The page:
“It’s our responsibly to ensure our most valuable, and in many cases our most vulnerable, citizens remain safe from abuse, whether it’s physical or financial or emotional. Our elders should be respected and appreciated for their experience and cultural knowledge. That has always been an important Cherokee value,” said Cherokee Nation Secretary of State Chuck Hoskin Jr. “We started this awareness and education initiative last year and continue to add more content to better connect Cherokee senior citizens with programs and services that can help them the most.”

Various booths will be set up at the summit locations, offering information on how to spot and report elder abuse and resources if one is a victim. Elder abuse has reached epidemic proportions in Oklahoma. In 2012, Oklahoma Adult Protective Services received nearly 19,000 reports of abuse, neglect or exploitation of seniors. Often elders experiencing abuse or exploitation don’t know where to turn or how to seek help.

In addition to information and resources, the Cherokee Nation Elder’s Summit will provide lunch and time for fellowship for attendees.

Good NewsLocalTribes

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Man jailed on complaint of masturbating in car

Monday, September 19, 2016, 11:07 AM

Jerome Edward Nagel

Jerome Edward Nagel, 44 of Weatherford was arrested yesterday after a father and child playing Pokémon Go approached his car, according to a Muskogee police report.

The father approached Nagel’s car at Beckmann Park to ask if he knew about any Pokémon in the park, and that’s when he saw Nagel apparently masturbating and called the police.

Police arrested him on complaints of indecent exposure, possession of drugs and possession of paraphernalia.

BizarreCrimeLocal

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Raper, Crow and Nicks to play on Thursday

Monday, September 19, 2016, 10:19 AM

Melissa Raper, Tim Crow and Gary Nicks will play at the Oklahoma Music Hall of fame on Thursday.

Raper, Crow and Nicks

  • 7:30 p.m. Thursday
  • Oklahoma Music Hall of Fame, 401 S. 3rd.
  • $5 at the door
  • All ages

The group had its foundations in the 90s, when Raper and Crow were members of Five Guys and a Skirt, the house band at The Warehouse. They decided to join with Nicks, who wrote, played and sang for Indie Skies, a Tulsa band that got radio airplay and opened for Christopher Cross. The group plays Americana and original songs that are acoustic guitar-based.

EntertainmentLocal

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Murder victims remembrance set for Thursday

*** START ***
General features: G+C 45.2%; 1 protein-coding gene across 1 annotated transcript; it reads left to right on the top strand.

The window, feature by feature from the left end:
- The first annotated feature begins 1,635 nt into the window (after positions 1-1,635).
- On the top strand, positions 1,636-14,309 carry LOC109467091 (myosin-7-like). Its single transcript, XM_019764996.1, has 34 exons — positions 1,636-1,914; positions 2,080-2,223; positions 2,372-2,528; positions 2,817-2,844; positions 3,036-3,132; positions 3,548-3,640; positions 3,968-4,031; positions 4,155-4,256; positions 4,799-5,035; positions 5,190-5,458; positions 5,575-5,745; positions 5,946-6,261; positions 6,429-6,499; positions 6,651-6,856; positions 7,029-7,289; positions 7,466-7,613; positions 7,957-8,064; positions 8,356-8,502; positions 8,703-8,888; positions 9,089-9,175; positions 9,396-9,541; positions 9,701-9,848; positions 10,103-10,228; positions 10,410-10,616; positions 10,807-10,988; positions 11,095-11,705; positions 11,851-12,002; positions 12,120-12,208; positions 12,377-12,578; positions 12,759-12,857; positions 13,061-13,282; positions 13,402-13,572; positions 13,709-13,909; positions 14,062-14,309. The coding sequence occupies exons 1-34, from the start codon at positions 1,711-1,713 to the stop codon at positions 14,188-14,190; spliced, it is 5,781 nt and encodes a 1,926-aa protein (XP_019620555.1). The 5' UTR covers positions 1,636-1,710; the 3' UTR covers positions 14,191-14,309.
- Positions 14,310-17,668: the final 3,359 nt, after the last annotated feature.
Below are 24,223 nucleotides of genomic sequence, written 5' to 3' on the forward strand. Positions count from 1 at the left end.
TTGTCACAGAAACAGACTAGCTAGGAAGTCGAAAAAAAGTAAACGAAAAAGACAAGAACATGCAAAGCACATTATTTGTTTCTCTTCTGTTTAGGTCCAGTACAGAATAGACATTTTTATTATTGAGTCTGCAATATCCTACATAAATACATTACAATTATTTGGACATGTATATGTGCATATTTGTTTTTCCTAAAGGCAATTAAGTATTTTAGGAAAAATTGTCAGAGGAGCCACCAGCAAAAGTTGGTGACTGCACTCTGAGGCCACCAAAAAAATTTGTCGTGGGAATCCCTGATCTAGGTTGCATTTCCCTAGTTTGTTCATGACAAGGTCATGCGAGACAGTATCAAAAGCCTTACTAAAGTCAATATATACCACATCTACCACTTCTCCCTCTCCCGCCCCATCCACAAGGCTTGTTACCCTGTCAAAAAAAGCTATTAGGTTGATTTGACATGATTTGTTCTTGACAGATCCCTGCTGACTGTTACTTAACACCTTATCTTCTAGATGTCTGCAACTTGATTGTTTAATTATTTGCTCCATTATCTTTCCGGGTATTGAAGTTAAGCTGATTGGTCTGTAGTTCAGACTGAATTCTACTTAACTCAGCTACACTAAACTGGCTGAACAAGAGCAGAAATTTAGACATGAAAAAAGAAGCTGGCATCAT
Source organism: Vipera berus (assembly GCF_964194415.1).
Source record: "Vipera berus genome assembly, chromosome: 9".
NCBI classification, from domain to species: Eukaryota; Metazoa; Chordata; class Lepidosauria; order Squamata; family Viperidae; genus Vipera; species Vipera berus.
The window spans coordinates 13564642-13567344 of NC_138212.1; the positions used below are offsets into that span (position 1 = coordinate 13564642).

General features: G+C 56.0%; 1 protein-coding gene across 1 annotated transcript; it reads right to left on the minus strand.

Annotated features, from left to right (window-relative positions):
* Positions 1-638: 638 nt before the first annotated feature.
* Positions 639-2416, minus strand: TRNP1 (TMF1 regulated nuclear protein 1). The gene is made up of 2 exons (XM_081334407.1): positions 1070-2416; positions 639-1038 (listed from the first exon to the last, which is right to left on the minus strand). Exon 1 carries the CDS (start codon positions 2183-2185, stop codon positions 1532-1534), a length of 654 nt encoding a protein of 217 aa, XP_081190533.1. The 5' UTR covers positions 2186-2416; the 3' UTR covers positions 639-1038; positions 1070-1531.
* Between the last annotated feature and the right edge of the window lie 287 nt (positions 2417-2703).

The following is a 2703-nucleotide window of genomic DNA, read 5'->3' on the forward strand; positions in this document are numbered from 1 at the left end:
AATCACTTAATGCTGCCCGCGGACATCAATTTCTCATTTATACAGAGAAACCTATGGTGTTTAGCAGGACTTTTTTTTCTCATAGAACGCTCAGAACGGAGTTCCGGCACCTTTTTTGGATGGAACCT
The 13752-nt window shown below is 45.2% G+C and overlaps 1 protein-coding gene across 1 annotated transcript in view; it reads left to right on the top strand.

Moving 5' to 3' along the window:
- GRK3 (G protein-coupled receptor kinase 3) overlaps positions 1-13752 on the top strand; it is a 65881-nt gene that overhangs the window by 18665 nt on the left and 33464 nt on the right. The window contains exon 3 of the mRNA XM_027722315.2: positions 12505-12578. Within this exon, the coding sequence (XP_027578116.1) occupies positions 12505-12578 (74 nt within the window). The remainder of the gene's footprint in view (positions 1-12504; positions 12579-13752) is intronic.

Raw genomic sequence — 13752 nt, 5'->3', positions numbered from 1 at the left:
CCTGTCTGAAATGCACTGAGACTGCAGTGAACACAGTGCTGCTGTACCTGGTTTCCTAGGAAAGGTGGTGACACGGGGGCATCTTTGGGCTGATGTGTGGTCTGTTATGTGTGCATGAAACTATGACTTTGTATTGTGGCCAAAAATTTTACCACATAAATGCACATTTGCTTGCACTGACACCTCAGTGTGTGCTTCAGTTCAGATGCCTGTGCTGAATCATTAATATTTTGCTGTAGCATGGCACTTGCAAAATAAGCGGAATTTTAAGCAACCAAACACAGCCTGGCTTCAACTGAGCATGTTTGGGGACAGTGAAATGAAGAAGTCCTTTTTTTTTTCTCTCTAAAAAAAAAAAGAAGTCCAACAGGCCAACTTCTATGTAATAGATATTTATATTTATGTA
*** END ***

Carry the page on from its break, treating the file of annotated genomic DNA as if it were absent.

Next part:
Monday, September 19, 2016, 7:53 AM

Muskogee’s ninth annual Day of Remembrance for Murder Victims will be held on Thursday.

Murder victims remembrance

  • 6 p.m. Sept. 22
  • The Venue at Oasis Community Church, 800 W. Peak Blvd.
  • Open to the public

The ceremony is set to remember and honor those who have been lost to murder and to show support for the victims’ families and friends.

Master of ceremonies is Pastor Rodney Mattox of Oasis Community Church. Speakers are District Attorney Orvil Loge, Pastor Michael Webber and Evelyn Hibbs.

CrimeLocal

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Cherokees launch program to stop diabetes

Monday, September 19, 2016, 7:48 AM

The Cherokee Nation is launching a health and fitness program for about 30 Cherokee Nation citizens to prevent diabetes and other chronic diseases.

The Healthy Native Program will be implemented at the Male Seminary Recreation Center in Tahlequah and the Cherokee Nation Vinita Wellness Center. The Tahlequah program will begin Sept. 27 at noon and Sept. 29 at 6:15 p.m. and will meet every week for the next year. The Vinita program will begin Oct. 10 at 5:30 p.m. and will also meet every week for the next year.

Program officials expect to offer the program at more Cherokee Nation health centers starting January 2017.

“One in three American adults has prediabetes, so the need for prevention has never been greater,” Cherokee Nation Diabetes Prevention Coordinator Tonya Wapskineh said. “The Healthy Native program offers a proven approach to preventing or delaying the onset of type 2 diabetes through modest lifestyle changes made with the support of a coach and one’s peers.”

Participants will receive tools and incentives to help make healthier lifestyle choices. Participants will also have a personal lifestyle coach who will help participants reach personal health and weight loss goals.